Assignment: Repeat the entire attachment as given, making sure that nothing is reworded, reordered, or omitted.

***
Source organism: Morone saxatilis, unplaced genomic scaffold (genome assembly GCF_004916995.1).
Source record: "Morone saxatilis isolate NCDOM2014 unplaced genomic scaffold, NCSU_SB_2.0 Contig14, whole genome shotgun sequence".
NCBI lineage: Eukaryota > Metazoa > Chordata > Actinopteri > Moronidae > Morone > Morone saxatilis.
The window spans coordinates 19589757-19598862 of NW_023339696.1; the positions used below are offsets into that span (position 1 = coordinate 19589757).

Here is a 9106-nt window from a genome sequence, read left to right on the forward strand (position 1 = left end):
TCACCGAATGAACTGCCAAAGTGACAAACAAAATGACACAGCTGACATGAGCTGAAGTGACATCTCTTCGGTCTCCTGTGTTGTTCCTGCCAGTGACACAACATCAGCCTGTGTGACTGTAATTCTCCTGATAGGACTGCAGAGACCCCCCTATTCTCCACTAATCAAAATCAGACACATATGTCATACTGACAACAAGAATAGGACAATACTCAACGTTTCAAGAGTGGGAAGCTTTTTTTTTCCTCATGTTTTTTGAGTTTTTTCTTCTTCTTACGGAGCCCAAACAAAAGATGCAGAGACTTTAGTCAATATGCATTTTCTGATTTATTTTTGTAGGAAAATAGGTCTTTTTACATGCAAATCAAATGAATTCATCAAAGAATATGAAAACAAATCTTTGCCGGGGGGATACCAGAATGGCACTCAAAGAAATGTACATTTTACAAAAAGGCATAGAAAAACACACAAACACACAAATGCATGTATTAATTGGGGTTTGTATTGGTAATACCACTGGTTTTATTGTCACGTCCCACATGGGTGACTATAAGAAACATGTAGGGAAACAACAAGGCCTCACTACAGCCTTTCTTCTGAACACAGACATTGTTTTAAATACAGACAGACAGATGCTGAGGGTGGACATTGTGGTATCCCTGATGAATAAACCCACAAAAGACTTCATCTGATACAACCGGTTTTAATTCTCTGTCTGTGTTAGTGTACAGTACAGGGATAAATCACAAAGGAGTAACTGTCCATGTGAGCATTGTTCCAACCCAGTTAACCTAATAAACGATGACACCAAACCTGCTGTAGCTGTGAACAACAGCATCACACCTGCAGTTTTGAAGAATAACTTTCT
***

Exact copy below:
Source organism: Morone saxatilis, unplaced genomic scaffold (genome assembly GCF_004916995.1).
Source record: "Morone saxatilis isolate NCDOM2014 unplaced genomic scaffold, NCSU_SB_2.0 Contig14, whole genome shotgun sequence".
NCBI lineage: Eukaryota > Metazoa > Chordata > Actinopteri > Moronidae > Morone > Morone saxatilis.
The window spans coordinates 19589757-19598862 of NW_023339696.1; the positions used below are offsets into that span (position 1 = coordinate 19589757).

Here is a 9106-nt window from a genome sequence, read left to right on the forward strand (position 1 = left end):
TCACCGAATGAACTGCCAAAGTGACAAACAAAATGACACAGCTGACATGAGCTGAAGTGACATCTCTTCGGTCTCCTGTGTTGTTCCTGCCAGTGACACAACATCAGCCTGTGTGACTGTAATTCTCCTGATAGGACTGCAGAGACCCCCCTATTCTCCACTAATCAAAATCAGACACATATGTCATACTGACAACAAGAATAGGACAATACTCAACGTTTCAAGAGTGGGAAGCTTTTTTTTTCCTCATGTTTTTTGAGTTTTTTCTTCTTCTTACGGAGCCCAAACAAAAGATGCAGAGACTTTAGTCAATATGCATTTTCTGATTTATTTTTGTAGGAAAATAGGTCTTTTTACATGCAAATCAAATGAATTCATCAAAGAATATGAAAACAAATCTTTGCCGGGGGGATACCAGAATGGCACTCAAAGAAATGTACATTTTACAAAAAGGCATAGAAAAACACACAAACACACAAATGCATGTATTAATTGGGGTTTGTATTGGTAATACCACTGGTTTTATTGTCACGTCCCACATGGGTGACTATAAGAAACATGTAGGGAAACAACAAGGCCTCACTACAGCCTTTCTTCTGAACACAGACATTGTTTTAAATACAGACAGACAGATGCTGAGGGTGGACATTGTGGTATCCCTGATGAATAAACCCACAAAAGACTTCATCTGATACAACCGGTTTTAATTCTCTGTCTGTGTTAGTGTACAGTACAGGGATAAATCACAAAGGAGTAACTGTCCATGTGAGCATTGTTCCAACCCAGTTAACCTAATAAACGATGACACCAAACCTGCTGTAGCTGTGAACAACAGCATCACACCTGCAGTTTTGAAGAATAACTTTCT